Unemployment and Underemployment are Scourges

Public Health Problem

Unemployment and underemployment are scourges—nothing short of a problem of public health of pandemic proportions. Unemployed people are at greater risk of poorer physical health (Griep et al., 2015) and mental health (Wanberg, 2012), including suicidal behavior (Breuer, 2014; Drydakis, 2014; Madianos, Alexiou, Patelakis, & Economou, 2014; Milner, Morrell, & LaMontagne, 2014; Milner, Page, & LaMontagne, 2013, 2014), and change in personality, such as agreeableness, conscientiousness, and openness (Boyce, Wood, Daly, & Sedikides, 2015).  It is alarming that poverty is associated with diminished cognitive development in children (Dickerson & Popli, 2016; Heberle & Carter, 2015; Kalil, Duncan, & Ziol-Guest, 2016).

Unemployment not only diminishes mental health but also, in turn, poorer mental health is a risk factor for unemployment (Butterworth, Leach, Pirkis, & Kelaher, 2012; Olesen, Butterworth, Leach, Kelaher, & Pirkis, 2013), which sets up a vicious cycle that entraps those with mental health issues in poverty. Furthermore, poor quality employment confers similar negative effects on mental health. Tragically, suicide is concomitant to unemployment (Milner, Morrell, et al., 2014; Milner, Page, et al., 2014; Norstrom & Gronqvist, 2015; Reeves, McKee, & Stuckler, 2014) and evident higher rates of suicide within the first five years of unemployment (Milner et al., 2013).  With the provision of interventions for unemployment and re-employment within their professional domain, career practitioners must be alert to mental health concerns and suicidality for their clients (Popadiuk, 2013).

Psychology of Working and Decent Work

In the presence of such compelling evidence about the pernicious effects of unemployment and underemployment, scholars in the field have turned their attention to decent work (Blustein, Olle, Connors-Kellgren, & Diamonti, 2016; International Labour Office, 2015). The psychology of working framework (PWF; Blustein, 2006, 2013) and the psychology of working theory (PWT; Duffy, Blustein, Diemer, & Autin, 2016) hold decent work as central to well-being and self-determination of the individual and the contexts in which the individual relates to others (e.g., family community). These scholars’ conviction is rational given that poor quality work wreaks havoc on psychological well-being (Butterworth, Leach, McManus, & Stansfeld, 2013; Butterworth et al., 2011).

According to the PWF/PWT, crucial influences emanating from economic constraints and marginalization can negatively affect a person’s work volition and career adaptability, which, in turn, positively affect a person’s likelihood of securing decent work. This dynamic tension between negative and positive factors is moderated by a person’s proactive personality, critical consciousness, social support, and economic conditions. Thus, in times of reasonable economic conditions which produce demand for labour in an inclusive society, stronger levels of volition and career adaptability should enable a person to seek, secure, and enjoy decent work—thereby, living comfortably, and fulfilling psychological needs of autonomy, relatedness, and competence (Ryan & Deci, 2000). Unfortunately, that ideal state of affairs is not the norm for millions of people on earth.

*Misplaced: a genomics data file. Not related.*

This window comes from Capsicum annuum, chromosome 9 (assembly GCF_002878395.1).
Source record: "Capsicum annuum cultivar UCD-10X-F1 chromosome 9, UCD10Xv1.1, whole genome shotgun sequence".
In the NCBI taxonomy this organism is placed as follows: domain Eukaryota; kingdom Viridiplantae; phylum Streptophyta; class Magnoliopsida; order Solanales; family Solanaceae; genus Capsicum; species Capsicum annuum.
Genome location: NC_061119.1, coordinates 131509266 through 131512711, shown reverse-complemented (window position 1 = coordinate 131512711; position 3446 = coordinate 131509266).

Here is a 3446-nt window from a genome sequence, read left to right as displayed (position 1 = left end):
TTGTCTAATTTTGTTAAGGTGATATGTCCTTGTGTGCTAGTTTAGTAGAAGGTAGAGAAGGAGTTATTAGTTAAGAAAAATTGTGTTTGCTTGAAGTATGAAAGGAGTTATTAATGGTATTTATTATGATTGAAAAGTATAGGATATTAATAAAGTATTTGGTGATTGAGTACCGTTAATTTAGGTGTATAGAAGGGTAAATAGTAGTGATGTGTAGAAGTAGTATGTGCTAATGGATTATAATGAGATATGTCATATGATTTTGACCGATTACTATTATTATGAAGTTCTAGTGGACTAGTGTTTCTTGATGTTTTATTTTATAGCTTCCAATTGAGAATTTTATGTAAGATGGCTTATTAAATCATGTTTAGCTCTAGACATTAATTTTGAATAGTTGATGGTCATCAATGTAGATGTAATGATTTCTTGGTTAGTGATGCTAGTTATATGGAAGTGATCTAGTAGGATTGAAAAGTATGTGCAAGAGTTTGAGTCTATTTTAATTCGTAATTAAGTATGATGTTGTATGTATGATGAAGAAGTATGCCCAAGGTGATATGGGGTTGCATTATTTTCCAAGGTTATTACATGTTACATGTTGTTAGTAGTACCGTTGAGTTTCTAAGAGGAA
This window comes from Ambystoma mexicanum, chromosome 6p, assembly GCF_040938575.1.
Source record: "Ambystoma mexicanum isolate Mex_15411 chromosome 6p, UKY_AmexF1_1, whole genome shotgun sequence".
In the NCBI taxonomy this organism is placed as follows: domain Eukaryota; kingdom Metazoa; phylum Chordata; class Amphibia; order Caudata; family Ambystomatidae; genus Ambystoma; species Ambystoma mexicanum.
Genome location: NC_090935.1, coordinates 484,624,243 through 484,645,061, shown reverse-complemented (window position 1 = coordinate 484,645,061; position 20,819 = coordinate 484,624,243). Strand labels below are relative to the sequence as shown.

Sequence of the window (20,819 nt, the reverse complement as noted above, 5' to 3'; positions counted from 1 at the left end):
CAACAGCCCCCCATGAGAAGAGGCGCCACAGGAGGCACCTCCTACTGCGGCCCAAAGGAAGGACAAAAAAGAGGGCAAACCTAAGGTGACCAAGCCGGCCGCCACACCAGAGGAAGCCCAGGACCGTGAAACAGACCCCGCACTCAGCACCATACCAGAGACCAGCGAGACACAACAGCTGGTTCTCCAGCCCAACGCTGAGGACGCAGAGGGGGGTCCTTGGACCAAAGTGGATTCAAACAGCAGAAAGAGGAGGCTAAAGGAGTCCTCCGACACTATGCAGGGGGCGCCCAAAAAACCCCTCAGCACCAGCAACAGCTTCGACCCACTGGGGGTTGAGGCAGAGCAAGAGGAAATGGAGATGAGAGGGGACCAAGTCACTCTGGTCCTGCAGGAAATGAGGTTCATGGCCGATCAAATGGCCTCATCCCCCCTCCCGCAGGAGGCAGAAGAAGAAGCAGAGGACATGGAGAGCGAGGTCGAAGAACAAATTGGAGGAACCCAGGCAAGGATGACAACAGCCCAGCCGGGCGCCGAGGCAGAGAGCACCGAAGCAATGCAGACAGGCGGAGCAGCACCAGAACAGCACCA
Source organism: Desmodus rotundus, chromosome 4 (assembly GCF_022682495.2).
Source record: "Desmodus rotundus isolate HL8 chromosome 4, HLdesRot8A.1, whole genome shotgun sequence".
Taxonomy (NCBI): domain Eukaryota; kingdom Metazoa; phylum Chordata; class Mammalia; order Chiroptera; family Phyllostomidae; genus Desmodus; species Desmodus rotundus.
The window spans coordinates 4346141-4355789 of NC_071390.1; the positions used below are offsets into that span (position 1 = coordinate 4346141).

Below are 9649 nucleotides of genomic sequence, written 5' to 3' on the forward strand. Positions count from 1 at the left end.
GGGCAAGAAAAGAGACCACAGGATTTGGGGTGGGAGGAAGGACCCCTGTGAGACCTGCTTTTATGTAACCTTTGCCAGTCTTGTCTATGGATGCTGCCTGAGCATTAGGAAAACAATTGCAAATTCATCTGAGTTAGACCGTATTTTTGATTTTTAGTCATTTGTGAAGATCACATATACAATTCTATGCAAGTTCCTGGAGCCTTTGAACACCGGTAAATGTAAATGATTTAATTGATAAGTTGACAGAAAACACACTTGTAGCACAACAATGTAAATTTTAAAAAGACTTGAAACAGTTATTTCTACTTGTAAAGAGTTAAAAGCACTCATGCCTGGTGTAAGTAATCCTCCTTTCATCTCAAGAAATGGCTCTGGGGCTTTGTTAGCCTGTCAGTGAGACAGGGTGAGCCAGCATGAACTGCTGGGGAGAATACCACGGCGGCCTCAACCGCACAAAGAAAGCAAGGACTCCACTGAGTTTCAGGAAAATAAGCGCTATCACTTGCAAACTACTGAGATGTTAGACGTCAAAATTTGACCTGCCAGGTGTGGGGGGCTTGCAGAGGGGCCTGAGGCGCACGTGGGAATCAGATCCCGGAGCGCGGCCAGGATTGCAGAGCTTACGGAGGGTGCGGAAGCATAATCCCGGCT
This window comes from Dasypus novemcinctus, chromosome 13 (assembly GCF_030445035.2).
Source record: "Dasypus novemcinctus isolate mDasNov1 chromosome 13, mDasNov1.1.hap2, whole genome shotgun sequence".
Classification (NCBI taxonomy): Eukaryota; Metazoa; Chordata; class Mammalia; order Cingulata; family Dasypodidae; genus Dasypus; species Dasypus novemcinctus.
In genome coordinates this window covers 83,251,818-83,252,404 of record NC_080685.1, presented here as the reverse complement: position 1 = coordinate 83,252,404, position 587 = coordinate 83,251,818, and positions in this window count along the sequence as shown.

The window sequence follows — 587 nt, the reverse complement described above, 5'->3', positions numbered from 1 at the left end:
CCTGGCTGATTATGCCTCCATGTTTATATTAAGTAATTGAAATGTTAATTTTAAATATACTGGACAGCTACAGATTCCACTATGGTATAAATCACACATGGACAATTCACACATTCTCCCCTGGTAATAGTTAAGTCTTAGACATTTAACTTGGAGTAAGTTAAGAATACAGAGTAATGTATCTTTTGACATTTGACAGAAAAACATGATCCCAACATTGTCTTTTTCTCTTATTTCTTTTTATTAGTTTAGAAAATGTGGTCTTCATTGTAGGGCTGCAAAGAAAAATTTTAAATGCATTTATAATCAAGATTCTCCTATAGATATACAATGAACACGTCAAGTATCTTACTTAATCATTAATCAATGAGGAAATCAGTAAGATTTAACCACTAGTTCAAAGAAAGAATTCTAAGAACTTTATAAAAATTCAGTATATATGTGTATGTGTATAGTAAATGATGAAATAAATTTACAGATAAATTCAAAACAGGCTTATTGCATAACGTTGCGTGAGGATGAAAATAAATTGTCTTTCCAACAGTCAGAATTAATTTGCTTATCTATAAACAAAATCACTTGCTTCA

The PWF broadens the focus and ethical mandate of career development practice and research. The field’s traditional foci (e.g., career decision-making, vocational interests, developmental stages) remain important; it is just that these factors can now be subsumed under the greater cause of decent work for those who seek it. In this way, the PWF is paradigmatic; it allows for other vocational psychology theories to provide their specialized perspectives on career-related behaviours that contribute to a person securing decent work. Thus, ACCELL uses the PWF as a paradigm for our research and development.


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Blustein, D. L. (2013). The psychology of working: A new perspective for a new era. In D. L. Blustein (Ed.), The Oxford handbook of the psychology of working (pp. 3-18). New York, NY: Oxford University Press.

Blustein, D. L., Olle, C., Connors-Kellgren, A., & Diamonti, A. J. (2016). Decent work: A psychological perspective. Frontiers in Psychology, 7. doi: 10.3389/fpsyg.2016.00407